Love It Here?

A friend asked me if I love it here. Heck no! I think if I was young and energetic I might love it here but at this point it’s more of a feeling of being dazed and confused. I think someday I will love it.

I guess I pictured life here to be similar to Ecuador but much safer. Except for the safety issue, it’s not. The buses to town and back only run once per hour. I know the bus passes here at 5 minutes before the hour but once I get to town I have no idea when they run back this way, so there could be long waits after I’ve already walked more than my limit and am tired. And unlike Ecuador, taxis are really expensive.

In Ecuador I knew at least some rudimentary Spanish. Right now, I know essentially nothing in Shqip so everyone around me is speaking a completely unintelligible language, and given the very difficult pronunciation, I’m a little afraid to even try my luck at speaking. Even some of the words I thought I knew, I was thinking in American, not Albanian. For instance, the word for Thank You is faleminderit. Sounds simple enough, but the actual pronunciation is something like “fawl-a-meen-dare-eet. And roll the r!

So in stores I am still pointing and holding fingers up to indicate how much or how many I want. Then the clerk checks to see if he/she understands and I stupidly nod my head, which means No, so then I modify it and end up with my head going in some weird circle motion that nobody can figure out! Then my next thought is to say “si” which doesn’t work at all. I’m trying to remember to say “po” for Yes, instead of the head shake. No is “nr” but is pronounced something like “nr-r”. Shopping is pretty stressful, what with trying to figure out where to get off the bus, finding the store I want and communicating with shopkeepers, and it makes me hate myself for not being better at going with the flow. I wonder if I’d come when I was younger if I’d have been more confident in these strange situations.

But it’s fine, you know….nothing is horrible and in fact except for the increased walking, which I think is a good thing, my life here is not THAT different from life in Arizona or Ecuador…I read. A lot. Usually two to three books a day. I can’t afford to buy books but I do subscribe to Amazon’s Kindle Unlimited service for $11 a month and I use the heck out of it, so it’s well worth the cost. I also subscribe to a couple daily free ebook emails, a Facebook group called Readers’ Coffeehouse and I can get ebook loans from two US libraries.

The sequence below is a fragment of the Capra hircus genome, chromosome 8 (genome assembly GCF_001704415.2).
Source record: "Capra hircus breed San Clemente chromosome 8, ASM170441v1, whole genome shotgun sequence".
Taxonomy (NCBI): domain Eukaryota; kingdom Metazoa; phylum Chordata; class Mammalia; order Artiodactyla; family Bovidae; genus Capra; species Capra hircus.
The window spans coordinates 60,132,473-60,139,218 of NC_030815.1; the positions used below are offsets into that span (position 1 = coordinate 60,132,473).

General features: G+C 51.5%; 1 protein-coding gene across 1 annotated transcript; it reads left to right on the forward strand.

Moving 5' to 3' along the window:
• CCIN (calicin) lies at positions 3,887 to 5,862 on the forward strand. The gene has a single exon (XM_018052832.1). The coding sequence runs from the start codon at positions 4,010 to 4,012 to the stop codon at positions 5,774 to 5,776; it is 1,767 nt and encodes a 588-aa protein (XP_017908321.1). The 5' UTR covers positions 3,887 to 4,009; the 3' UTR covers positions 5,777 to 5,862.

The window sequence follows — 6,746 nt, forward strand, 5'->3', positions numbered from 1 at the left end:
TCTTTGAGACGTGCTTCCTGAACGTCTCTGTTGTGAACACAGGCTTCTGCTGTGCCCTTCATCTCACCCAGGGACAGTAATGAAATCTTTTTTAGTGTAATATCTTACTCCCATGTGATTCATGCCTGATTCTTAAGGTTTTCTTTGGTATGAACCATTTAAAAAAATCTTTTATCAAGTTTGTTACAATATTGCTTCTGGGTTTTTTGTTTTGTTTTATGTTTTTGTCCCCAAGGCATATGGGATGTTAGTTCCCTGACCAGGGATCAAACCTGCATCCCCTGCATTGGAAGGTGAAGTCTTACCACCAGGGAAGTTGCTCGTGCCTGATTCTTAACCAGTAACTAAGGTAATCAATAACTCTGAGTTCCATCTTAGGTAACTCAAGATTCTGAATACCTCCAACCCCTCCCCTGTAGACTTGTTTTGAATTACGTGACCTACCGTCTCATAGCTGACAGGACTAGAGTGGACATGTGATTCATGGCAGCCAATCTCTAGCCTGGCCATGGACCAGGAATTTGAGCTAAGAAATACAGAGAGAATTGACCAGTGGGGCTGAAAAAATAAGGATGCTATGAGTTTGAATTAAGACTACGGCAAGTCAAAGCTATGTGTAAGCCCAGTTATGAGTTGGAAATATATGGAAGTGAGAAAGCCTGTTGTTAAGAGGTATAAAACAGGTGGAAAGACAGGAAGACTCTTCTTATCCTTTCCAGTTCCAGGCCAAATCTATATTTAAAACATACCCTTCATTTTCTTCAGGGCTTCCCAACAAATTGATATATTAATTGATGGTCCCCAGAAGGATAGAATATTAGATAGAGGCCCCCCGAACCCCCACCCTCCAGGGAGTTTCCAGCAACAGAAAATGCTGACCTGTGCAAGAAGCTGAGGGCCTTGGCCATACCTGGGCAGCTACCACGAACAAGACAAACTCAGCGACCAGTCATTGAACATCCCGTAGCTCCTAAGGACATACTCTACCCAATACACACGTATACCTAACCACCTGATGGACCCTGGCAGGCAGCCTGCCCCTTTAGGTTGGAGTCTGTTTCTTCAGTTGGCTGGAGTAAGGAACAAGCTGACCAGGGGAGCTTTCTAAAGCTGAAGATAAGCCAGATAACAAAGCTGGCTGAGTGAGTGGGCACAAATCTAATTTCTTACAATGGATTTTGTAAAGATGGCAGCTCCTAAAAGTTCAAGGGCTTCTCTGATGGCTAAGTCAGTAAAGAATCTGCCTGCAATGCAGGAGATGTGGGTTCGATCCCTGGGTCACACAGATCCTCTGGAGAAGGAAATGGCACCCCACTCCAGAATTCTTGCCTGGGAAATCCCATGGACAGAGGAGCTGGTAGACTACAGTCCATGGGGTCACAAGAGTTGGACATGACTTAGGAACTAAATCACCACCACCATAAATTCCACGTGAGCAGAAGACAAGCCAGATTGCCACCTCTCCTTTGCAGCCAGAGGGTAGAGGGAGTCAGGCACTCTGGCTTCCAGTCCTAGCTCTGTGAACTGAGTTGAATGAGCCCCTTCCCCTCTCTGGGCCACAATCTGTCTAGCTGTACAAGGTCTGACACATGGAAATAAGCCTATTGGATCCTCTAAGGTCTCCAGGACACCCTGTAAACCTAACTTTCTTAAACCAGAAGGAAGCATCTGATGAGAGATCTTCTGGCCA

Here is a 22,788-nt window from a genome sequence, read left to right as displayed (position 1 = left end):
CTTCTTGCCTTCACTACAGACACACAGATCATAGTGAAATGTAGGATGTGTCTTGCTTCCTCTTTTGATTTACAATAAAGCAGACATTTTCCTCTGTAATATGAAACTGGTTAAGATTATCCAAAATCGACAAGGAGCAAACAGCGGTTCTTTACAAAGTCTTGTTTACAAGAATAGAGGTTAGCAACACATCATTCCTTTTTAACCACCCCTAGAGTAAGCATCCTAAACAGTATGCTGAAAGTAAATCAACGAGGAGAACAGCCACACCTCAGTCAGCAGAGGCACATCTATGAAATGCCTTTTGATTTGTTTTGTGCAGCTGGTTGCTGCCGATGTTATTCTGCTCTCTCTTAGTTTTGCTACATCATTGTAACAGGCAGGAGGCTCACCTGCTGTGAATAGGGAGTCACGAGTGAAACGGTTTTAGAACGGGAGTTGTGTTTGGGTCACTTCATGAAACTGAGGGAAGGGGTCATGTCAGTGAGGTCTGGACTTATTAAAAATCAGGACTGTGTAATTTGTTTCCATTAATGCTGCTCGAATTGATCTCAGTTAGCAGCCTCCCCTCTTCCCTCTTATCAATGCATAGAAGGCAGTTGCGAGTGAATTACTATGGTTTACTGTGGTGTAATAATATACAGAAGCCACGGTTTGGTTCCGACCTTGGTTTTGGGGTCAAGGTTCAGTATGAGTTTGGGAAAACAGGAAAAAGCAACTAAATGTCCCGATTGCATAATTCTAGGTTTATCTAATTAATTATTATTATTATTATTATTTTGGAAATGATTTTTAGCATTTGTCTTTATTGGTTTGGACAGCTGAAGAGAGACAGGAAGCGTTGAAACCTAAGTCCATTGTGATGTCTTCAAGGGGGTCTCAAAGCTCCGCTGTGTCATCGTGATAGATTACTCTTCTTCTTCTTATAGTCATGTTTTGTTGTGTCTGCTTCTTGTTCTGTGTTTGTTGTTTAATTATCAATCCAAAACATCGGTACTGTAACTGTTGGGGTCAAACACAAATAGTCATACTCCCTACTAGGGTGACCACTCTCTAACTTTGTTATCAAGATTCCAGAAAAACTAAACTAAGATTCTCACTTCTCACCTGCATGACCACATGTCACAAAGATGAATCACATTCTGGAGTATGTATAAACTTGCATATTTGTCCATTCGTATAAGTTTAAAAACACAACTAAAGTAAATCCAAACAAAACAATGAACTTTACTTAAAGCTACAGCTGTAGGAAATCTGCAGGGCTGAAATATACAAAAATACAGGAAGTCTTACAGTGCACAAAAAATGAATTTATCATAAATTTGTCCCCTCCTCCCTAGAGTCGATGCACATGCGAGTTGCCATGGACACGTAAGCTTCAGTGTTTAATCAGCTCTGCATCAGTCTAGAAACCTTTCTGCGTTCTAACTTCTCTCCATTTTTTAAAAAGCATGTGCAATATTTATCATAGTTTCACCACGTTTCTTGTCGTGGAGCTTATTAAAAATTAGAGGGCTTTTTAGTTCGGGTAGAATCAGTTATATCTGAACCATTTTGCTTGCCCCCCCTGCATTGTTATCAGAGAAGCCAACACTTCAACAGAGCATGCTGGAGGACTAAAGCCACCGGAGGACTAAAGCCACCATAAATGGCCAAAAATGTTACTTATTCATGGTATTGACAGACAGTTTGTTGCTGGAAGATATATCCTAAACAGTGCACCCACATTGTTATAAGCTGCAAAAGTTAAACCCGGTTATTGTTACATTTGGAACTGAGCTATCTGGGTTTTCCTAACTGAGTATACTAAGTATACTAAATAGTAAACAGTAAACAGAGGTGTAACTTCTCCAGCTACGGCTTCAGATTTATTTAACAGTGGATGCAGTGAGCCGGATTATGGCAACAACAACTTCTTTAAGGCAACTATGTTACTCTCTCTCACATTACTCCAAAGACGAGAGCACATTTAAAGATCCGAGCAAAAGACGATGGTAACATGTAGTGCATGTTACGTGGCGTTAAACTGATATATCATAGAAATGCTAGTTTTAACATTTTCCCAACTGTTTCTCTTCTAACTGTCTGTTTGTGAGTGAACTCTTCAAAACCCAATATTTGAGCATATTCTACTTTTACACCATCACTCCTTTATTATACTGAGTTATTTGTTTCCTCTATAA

One thing I never thought about was having to get around in inclement weather. This week, rain is forecast for every day, so I scooted out early Monday morning to stock up on the scant frozen meat offerings and more drinking water at the local Planet Market. I’m good here for several more days but most of the annual rainfall happens between October and February so there could be lots of these every-day-for-a-week rains. Ugh. Walking in the rain sounds romantic but in reality it’s just miserable, especially when you’re cradling a 15# jug of water in your arms like a baby, with no spare hands to hold an umbrella. Oh well.


4 replies on “Love It Here?”

Janis, I have been following you for a few years now, but this is the first time I have commented. There is an app called Babel that translates languages that you can get on your phone, you might look into it and see if it translates Shqip or other apps that do. I’ve read that there are other expatriates in Albania, mostly living in Tirana, Durres or Sarande, have you checked on expatfinder to see if there are any groups in your area you can hook up with?


Hi Susan! Babelfish (and most other translaters) don’t include Albanian. I have Google translate and one other but I really hate that metallic computer-generated voice in Google, and the other one is just plain awful….the pronunciation is even worse than mine! Sometimes I will show a store clerk my Google translation. I am already on the Sarandë and Albanian FB groups, thanks. I checked out Expatfinder on FB and decided I didn’t want to give them the personal information they required.


Sorry to here that there aren’t any apps that will work, I don’t blame you for not wanting to give your life details to anyone just to join a group. I would have thought that there would be a place that would teach a class in Shqip for people who come to live there. Is there another language that they speak there that is widely spoken? Stay safe and dry.


Oh sure, there are people who teach Shqip but I don’t really feel able to learn such a complicated language at my age. It’s said to be one of the most difficult for English speakers, because many of the sounds are so hard to pronounce! I just want to learn some very basic stuff.


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